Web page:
There is actually no hard and fast retirement age in Australia. For most people, the point at which they call it a day and retire from the workforce is generally determined by a few factors:
Generally, you must reach what’s called your ‘preservation age’ before you can access your super. You can use the following table to work out your preservation age, which depends on your date of birth.
|Date of Birth||Preservation Age|
|Before 1 July 1960||55|
|1 July 1960 - 30 June 1961||56|
|1 July 1961 - 30 June 1962||57|
|1 July 1962 - 30 June 1963||58|
|1 July 1963 - 30 June 1964||59|
|From 1 July 1964||60|
Upon reaching your preservation age, you must also meet a ‘condition of release’ to access your Superannuation. A condition of release is basically a list of reasons the trustee of your Super fund can accept to release your funds. Retirement is one of these conditions; however, what is actually classified as retirement depends on the person’s age. For instance, if you’re under 60 you must have ceased gainful employment and intend to never again become gainfully employment for 10 hours or more each week.
However, once you have reached 65 you can access your superannuation without any restrictions.
Men and women are now eligible for the age pension at 65.
The Government announced in the 2009 Federal Budget that the Age Pension age is set to increase to 67 years of age from 2023. This change will occur in a staggered approach rather than in one swift increase from 65 to 67.
Use the following table to work out your qualifying age.
|Born||Eligible at age|
|From 1 July 1952 to 31 Dec 1953||65.5|
|From 1 Jan 1954 to 30 June 1955||66|
|From 1 July 1955 to 31 Dec 1956||66.5|
|From 1 Jan 1957||67|
This change is bound to impact the potential retirement age of Australians going forward. For most, the Age Pension remains a key part of any retirement plan, even when you have superannuation and other investments. Regardless if you are only entitled to a few dollars in Age Pension, you still qualify for the extra benefits such as discounts on prescriptions, council rates and some other household bills.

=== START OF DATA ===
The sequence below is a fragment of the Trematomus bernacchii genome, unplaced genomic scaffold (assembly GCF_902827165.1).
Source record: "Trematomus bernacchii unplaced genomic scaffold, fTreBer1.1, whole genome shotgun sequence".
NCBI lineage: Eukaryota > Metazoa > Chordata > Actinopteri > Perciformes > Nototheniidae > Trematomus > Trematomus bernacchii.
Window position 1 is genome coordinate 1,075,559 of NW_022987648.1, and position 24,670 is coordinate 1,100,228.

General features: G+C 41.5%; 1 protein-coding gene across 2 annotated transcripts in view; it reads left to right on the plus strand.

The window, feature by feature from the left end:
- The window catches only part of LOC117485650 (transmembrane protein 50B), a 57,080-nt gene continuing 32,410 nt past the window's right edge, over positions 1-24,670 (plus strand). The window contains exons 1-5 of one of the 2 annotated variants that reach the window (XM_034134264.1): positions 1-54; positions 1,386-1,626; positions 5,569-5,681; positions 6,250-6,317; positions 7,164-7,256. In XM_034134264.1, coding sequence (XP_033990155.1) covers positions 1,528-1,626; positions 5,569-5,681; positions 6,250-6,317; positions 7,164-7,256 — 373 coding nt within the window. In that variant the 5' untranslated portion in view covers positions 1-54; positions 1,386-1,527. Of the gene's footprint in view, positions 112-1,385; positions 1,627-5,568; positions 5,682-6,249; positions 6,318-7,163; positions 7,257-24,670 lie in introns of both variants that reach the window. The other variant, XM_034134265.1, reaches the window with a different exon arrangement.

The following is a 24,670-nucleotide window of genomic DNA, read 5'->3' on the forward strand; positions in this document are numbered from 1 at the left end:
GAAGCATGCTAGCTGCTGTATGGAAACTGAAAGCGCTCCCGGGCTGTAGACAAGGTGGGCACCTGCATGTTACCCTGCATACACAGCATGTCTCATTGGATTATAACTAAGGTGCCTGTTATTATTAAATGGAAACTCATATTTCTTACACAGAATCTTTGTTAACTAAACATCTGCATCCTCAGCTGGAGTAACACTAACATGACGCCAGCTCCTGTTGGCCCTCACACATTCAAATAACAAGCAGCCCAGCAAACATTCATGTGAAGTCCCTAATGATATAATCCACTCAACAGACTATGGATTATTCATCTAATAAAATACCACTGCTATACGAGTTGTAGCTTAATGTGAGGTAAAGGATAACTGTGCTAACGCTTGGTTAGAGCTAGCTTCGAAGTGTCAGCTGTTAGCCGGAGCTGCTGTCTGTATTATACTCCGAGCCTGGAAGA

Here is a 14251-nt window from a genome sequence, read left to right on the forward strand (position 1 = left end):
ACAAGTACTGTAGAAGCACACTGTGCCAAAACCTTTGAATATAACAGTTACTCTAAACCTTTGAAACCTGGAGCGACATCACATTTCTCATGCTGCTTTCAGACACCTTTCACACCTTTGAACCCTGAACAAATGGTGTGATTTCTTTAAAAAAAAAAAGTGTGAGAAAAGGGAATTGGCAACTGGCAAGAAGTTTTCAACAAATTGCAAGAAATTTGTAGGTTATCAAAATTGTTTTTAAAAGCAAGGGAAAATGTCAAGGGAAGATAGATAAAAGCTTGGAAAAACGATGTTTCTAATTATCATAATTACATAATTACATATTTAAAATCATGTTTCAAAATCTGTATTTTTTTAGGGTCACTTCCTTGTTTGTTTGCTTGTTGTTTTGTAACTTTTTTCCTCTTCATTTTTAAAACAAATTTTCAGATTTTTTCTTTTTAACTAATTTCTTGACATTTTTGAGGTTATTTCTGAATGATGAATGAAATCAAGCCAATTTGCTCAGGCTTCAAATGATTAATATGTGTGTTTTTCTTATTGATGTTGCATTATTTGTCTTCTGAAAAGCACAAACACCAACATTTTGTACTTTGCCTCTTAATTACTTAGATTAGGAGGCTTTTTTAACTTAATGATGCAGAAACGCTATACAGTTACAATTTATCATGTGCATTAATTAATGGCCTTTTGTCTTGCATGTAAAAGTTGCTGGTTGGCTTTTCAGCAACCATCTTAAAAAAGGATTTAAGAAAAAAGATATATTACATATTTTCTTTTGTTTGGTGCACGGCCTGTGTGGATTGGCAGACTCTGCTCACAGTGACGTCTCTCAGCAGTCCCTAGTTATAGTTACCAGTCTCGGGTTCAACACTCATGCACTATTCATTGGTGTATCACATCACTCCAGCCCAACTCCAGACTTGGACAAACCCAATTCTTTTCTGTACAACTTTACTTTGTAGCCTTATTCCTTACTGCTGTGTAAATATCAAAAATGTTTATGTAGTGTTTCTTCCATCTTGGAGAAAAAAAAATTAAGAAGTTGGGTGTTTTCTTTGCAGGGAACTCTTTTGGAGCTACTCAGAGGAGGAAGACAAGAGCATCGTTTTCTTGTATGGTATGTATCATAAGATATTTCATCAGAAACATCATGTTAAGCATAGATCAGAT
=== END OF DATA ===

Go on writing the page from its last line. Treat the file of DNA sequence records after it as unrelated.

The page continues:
Approximately 80% of Australians who have reached Age Pension age receive a full or part Age Pension. As it currently stands, some couples who hold in excess of $1 million in assets on top of their family home are still eligible for a part Age Pension.
The ASFA Retirement Standard suggests for a comfortable retirement, a couple need to spend $56,317 a year and a single person $41,170 per year. As a couple, even if you qualify for the full Age Pension of $31,688 per annum, this still leaves a large shortfall to meet the requirements of a comfortable standard of living. Therefore, it’s fair to say that social security entitlements alone are generally not enough to provide a comfortable retirement for most people.
The Australian Bureau of Statistics state the average life expectancy for a male aged 65 is around 19 years and for a female aged 65 is nearly 22 years. The ASFA Retirement Standard estimates (based on their assumptions) the lump-sums required to provide for a comfortable retirement are as follows:
• $430,000 for a single
• $510,000 for a couple.
This assumes you own your home outright and are reasonably healthy. In my experience with many clients over the years, the above figures are roughly comparable to some real-life cases I have worked on.
The question of how much in assets you require will depend on a number of factors including age, lifestyle and entitlement to government assistance. The above figures give you a rough guide only as to what you may need in retirement.
It is best to speak to a professional to determine how much you require in retirement and whether you’re on track to meet this goal. And don’t do what many others do and leave this until just before you’re about to retire, as you may be in for a reality check as to what you can achieve.